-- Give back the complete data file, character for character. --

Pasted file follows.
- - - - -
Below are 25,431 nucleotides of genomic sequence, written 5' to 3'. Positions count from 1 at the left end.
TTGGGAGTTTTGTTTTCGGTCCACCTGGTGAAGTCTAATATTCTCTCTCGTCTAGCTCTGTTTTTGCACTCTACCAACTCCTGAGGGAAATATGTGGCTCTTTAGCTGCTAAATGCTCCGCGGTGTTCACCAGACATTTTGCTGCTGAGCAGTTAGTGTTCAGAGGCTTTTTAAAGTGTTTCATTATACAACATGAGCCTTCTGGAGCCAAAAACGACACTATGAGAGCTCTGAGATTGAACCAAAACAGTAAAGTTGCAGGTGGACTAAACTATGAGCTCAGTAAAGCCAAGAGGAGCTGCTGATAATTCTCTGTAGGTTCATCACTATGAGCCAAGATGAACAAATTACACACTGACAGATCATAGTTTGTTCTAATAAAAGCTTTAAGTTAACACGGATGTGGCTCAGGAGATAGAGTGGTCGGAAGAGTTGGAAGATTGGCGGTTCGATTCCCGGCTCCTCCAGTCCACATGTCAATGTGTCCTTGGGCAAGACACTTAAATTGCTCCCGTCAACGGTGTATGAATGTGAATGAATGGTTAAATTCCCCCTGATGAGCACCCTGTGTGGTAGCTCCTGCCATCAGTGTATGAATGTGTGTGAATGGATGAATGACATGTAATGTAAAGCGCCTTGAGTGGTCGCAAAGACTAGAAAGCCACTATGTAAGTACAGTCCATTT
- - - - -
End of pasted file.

Below are 25,431 nucleotides of genomic sequence, written 5' to 3'. Positions count from 1 at the left end.
TTGGGAGTTTTGTTTTCGGTCCACCTGGTGAAGTCTAATATTCTCTCTCGTCTAGCTCTGTTTTTGCACTCTACCAACTCCTGAGGGAAATATGTGGCTCTTTAGCTGCTAAATGCTCCGCGGTGTTCACCAGACATTTTGCTGCTGAGCAGTTAGTGTTCAGAGGCTTTTTAAAGTGTTTCATTATACAACATGAGCCTTCTGGAGCCAAAAACGACACTATGAGAGCTCTGAGATTGAACCAAAACAGTAAAGTTGCAGGTGGACTAAACTATGAGCTCAGTAAAGCCAAGAGGAGCTGCTGATAATTCTCTGTAGGTTCATCACTATGAGCCAAGATGAACAAATTACACACTGACAGATCATAGTTTGTTCTAATAAAAGCTTTAAGTTAACACGGATGTGGCTCAGGAGATAGAGTGGTCGGAAGAGTTGGAAGATTGGCGGTTCGATTCCCGGCTCCTCCAGTCCACATGTCAATGTGTCCTTGGGCAAGACACTTAAATTGCTCCCGTCAACGGTGTATGAATGTGAATGAATGGTTAAATTCCCCCTGATGAGCACCCTGTGTGGTAGCTCCTGCCATCAGTGTATGAATGTGTGTGAATGGATGAATGACATGTAATGTAAAGCGCCTTGAGTGGTCGCAAAGACTAGAAAGCCACTATGTAAGTACAGTCCATTT